PowerShell’s Execution Policy

PowerShell’s execution policy is an administrator safety feature; it’s not a security feature.

Its purpose is to prevent you from accidentally running scripts. It does not stop you from running scripts if you really want to.

All you have to to is start the PowerShell executable with the -ExecutionPolicy parameter set to Bypass (or RemoteSigned, etc.), and your PowerShell process is running with the specified execution policy. Ergo: not a security feature. (If the execution policy was really a security feature, then it wouldn’t be so easy to bypass, would it?)

Even if someone sets the execution policy to Restricted or AllSigned in a Group Policy Object (GPO), this can still be bypassed on the client side by rewriting the registry value (if the user is a member of Administrators) or by running the following function:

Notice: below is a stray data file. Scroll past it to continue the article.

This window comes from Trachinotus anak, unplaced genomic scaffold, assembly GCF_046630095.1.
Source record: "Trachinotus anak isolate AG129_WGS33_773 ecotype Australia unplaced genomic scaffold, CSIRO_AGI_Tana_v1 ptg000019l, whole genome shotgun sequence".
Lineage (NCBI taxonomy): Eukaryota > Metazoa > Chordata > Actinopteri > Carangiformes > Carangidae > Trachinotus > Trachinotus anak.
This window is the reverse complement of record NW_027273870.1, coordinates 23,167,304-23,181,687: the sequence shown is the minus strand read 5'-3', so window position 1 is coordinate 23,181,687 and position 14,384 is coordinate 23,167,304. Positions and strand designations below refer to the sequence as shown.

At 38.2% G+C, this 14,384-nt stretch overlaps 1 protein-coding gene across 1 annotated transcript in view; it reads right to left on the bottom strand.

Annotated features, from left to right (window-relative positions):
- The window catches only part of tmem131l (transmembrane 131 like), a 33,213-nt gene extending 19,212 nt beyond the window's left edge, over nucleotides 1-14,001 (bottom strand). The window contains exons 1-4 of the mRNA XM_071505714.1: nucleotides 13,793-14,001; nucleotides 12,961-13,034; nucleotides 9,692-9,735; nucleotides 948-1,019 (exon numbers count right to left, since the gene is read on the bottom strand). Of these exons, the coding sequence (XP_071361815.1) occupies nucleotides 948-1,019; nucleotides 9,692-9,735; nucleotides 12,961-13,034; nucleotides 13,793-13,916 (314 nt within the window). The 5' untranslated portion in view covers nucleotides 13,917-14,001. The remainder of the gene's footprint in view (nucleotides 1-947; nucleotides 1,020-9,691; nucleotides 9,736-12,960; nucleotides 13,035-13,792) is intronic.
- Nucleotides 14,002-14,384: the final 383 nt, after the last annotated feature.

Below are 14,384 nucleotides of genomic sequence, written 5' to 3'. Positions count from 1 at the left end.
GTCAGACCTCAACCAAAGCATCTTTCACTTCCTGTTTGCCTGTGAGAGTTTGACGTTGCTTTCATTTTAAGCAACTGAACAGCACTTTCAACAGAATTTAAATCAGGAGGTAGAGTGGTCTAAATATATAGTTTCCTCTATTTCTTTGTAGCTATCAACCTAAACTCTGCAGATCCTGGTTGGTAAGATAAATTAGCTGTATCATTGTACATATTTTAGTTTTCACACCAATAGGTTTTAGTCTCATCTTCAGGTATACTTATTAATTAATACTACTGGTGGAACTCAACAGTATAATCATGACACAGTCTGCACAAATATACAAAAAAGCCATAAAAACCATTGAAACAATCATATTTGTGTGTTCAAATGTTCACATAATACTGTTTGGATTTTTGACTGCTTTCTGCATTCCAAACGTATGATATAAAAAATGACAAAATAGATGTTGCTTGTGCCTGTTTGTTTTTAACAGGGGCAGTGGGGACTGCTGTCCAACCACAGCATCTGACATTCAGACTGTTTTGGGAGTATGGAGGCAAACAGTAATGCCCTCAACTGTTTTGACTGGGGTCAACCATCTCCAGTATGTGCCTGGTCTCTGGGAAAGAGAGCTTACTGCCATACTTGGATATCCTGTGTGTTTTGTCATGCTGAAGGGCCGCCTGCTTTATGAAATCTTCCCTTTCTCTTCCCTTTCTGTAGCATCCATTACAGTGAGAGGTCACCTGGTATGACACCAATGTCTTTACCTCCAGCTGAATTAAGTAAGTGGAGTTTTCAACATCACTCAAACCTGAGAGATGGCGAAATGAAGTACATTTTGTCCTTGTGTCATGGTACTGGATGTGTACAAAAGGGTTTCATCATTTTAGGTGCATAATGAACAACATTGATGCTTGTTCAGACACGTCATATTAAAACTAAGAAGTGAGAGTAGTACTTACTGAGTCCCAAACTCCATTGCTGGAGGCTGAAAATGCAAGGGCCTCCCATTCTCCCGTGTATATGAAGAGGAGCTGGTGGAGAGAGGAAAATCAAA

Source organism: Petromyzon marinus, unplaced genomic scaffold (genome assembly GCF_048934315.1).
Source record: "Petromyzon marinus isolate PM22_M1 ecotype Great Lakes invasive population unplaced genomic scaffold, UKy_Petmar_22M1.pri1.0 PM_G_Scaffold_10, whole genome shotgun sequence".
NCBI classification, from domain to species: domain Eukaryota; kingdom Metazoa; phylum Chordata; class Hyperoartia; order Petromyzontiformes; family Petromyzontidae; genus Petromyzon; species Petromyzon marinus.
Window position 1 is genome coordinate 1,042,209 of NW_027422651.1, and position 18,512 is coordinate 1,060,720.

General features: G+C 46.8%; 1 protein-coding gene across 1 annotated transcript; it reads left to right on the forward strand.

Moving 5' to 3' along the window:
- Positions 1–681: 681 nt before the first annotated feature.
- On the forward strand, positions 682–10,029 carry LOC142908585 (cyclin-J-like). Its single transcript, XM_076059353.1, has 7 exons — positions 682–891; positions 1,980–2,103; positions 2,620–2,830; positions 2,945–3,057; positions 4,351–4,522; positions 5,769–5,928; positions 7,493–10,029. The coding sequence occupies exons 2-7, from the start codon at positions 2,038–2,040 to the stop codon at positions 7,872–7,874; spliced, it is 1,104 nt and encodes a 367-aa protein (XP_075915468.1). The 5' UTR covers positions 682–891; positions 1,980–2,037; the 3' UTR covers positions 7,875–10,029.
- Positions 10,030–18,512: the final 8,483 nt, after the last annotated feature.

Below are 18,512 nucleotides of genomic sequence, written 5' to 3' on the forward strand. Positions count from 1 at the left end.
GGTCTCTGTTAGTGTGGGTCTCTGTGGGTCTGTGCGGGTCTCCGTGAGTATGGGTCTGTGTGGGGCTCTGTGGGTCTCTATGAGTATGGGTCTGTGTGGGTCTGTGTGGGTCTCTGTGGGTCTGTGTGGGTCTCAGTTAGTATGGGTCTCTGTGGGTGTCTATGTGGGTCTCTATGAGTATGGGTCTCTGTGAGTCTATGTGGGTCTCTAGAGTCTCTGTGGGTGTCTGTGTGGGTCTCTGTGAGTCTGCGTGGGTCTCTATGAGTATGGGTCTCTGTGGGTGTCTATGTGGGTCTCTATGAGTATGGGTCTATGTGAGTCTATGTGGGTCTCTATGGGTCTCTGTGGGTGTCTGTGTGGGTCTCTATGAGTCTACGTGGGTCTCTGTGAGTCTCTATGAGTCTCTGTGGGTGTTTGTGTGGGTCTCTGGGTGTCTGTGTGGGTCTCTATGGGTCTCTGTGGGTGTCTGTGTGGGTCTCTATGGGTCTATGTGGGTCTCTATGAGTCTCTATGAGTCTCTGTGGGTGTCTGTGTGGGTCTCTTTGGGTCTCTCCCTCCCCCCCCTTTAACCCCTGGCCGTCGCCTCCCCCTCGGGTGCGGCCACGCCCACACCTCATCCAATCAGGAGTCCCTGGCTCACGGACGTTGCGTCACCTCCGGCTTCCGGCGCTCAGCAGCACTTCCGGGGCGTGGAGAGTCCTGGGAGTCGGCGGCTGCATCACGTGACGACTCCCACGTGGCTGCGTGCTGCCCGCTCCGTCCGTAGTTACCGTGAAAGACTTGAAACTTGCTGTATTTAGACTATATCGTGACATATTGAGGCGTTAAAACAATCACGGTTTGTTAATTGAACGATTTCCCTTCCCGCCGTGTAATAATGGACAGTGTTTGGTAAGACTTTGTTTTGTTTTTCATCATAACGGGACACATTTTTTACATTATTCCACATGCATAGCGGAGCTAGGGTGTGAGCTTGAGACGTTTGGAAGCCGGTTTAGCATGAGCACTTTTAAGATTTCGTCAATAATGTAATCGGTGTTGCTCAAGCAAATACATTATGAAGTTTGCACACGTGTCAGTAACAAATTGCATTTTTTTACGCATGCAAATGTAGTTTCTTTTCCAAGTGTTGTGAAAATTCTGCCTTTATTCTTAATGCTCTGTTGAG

function Disable-ExecutionPolicy {
  ($context = $ExecutionContext.GetType().GetField(
  $context,(New-Object Management.Automation.AuthorizationManager “Microsoft.PowerShell”))

So — if you’re under the impression that a restrictive execution policy will prevent users from running scripts, that’s simply incorrect.

Trying to prevent users from running scripts is a strange thing to want to do anyway. Running scripts doesn’t grant users extra permissions. Another way to say this: PowerShell is a program, not a security boundary. Any program a user starts (including a script, which is run by a program, obviously) runs as that user.

The execution policy can be useful where you want to allow only signed scripts to run automatically by default. But it won’t prevent the user from changing the policy on their own and running scripts.